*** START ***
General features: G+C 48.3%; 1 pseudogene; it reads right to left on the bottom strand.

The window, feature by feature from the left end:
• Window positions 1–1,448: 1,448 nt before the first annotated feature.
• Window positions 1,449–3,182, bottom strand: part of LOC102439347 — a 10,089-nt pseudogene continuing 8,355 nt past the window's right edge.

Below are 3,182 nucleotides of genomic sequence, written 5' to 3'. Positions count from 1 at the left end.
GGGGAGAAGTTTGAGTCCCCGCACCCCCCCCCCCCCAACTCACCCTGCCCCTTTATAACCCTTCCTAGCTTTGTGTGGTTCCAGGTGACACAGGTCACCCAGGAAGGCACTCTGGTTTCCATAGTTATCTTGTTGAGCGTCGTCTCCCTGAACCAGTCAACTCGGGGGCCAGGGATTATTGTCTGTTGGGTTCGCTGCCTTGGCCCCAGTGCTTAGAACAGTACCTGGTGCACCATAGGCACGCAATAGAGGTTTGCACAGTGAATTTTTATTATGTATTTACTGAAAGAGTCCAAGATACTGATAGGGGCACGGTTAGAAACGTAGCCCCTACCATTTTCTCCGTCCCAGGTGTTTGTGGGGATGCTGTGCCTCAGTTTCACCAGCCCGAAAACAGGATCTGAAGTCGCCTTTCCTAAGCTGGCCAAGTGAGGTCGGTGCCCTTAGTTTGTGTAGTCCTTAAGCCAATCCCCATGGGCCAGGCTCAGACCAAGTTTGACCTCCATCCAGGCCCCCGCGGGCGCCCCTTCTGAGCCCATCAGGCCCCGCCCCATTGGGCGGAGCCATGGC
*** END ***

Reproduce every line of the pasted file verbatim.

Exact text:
General features: G+C 48.3%; 1 pseudogene; it reads right to left on the bottom strand.

The window, feature by feature from the left end:
• Window positions 1–1,448: 1,448 nt before the first annotated feature.
• Window positions 1,449–3,182, bottom strand: part of LOC102439347 — a 10,089-nt pseudogene continuing 8,355 nt past the window's right edge.

Below are 3,182 nucleotides of genomic sequence, written 5' to 3'. Positions count from 1 at the left end.
GGGGAGAAGTTTGAGTCCCCGCACCCCCCCCCCCCCAACTCACCCTGCCCCTTTATAACCCTTCCTAGCTTTGTGTGGTTCCAGGTGACACAGGTCACCCAGGAAGGCACTCTGGTTTCCATAGTTATCTTGTTGAGCGTCGTCTCCCTGAACCAGTCAACTCGGGGGCCAGGGATTATTGTCTGTTGGGTTCGCTGCCTTGGCCCCAGTGCTTAGAACAGTACCTGGTGCACCATAGGCACGCAATAGAGGTTTGCACAGTGAATTTTTATTATGTATTTACTGAAAGAGTCCAAGATACTGATAGGGGCACGGTTAGAAACGTAGCCCCTACCATTTTCTCCGTCCCAGGTGTTTGTGGGGATGCTGTGCCTCAGTTTCACCAGCCCGAAAACAGGATCTGAAGTCGCCTTTCCTAAGCTGGCCAAGTGAGGTCGGTGCCCTTAGTTTGTGTAGTCCTTAAGCCAATCCCCATGGGCCAGGCTCAGACCAAGTTTGACCTCCATCCAGGCCCCCGCGGGCGCCCCTTCTGAGCCCATCAGGCCCCGCCCCATTGGGCGGAGCCATGGC